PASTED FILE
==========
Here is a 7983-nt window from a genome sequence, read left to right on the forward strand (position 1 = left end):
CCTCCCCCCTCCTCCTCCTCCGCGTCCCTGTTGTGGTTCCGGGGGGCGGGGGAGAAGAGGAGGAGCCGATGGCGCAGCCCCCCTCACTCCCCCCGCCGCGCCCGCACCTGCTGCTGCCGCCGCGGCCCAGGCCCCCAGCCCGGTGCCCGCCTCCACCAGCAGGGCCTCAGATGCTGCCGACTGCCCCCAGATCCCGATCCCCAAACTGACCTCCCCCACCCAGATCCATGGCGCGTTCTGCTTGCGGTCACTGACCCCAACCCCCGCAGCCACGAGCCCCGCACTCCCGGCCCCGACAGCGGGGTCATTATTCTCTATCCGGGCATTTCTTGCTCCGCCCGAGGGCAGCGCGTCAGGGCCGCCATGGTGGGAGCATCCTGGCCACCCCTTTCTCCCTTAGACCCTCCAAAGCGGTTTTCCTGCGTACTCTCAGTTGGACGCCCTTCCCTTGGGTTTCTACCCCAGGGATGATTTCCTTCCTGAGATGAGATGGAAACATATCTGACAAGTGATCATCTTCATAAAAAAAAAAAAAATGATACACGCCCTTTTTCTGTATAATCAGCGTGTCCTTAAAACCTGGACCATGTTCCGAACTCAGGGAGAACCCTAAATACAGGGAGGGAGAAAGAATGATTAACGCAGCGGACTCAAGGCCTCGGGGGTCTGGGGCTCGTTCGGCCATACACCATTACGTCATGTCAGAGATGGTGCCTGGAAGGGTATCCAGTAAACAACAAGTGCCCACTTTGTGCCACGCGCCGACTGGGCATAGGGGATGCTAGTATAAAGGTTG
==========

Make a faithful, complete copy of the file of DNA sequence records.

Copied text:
Here is a 7983-nt window from a genome sequence, read left to right on the forward strand (position 1 = left end):
CCTCCCCCCTCCTCCTCCTCCGCGTCCCTGTTGTGGTTCCGGGGGGCGGGGGAGAAGAGGAGGAGCCGATGGCGCAGCCCCCCTCACTCCCCCCGCCGCGCCCGCACCTGCTGCTGCCGCCGCGGCCCAGGCCCCCAGCCCGGTGCCCGCCTCCACCAGCAGGGCCTCAGATGCTGCCGACTGCCCCCAGATCCCGATCCCCAAACTGACCTCCCCCACCCAGATCCATGGCGCGTTCTGCTTGCGGTCACTGACCCCAACCCCCGCAGCCACGAGCCCCGCACTCCCGGCCCCGACAGCGGGGTCATTATTCTCTATCCGGGCATTTCTTGCTCCGCCCGAGGGCAGCGCGTCAGGGCCGCCATGGTGGGAGCATCCTGGCCACCCCTTTCTCCCTTAGACCCTCCAAAGCGGTTTTCCTGCGTACTCTCAGTTGGACGCCCTTCCCTTGGGTTTCTACCCCAGGGATGATTTCCTTCCTGAGATGAGATGGAAACATATCTGACAAGTGATCATCTTCATAAAAAAAAAAAAAATGATACACGCCCTTTTTCTGTATAATCAGCGTGTCCTTAAAACCTGGACCATGTTCCGAACTCAGGGAGAACCCTAAATACAGGGAGGGAGAAAGAATGATTAACGCAGCGGACTCAAGGCCTCGGGGGTCTGGGGCTCGTTCGGCCATACACCATTACGTCATGTCAGAGATGGTGCCTGGAAGGGTATCCAGTAAACAACAAGTGCCCACTTTGTGCCACGCGCCGACTGGGCATAGGGGATGCTAGTATAAAGGTTG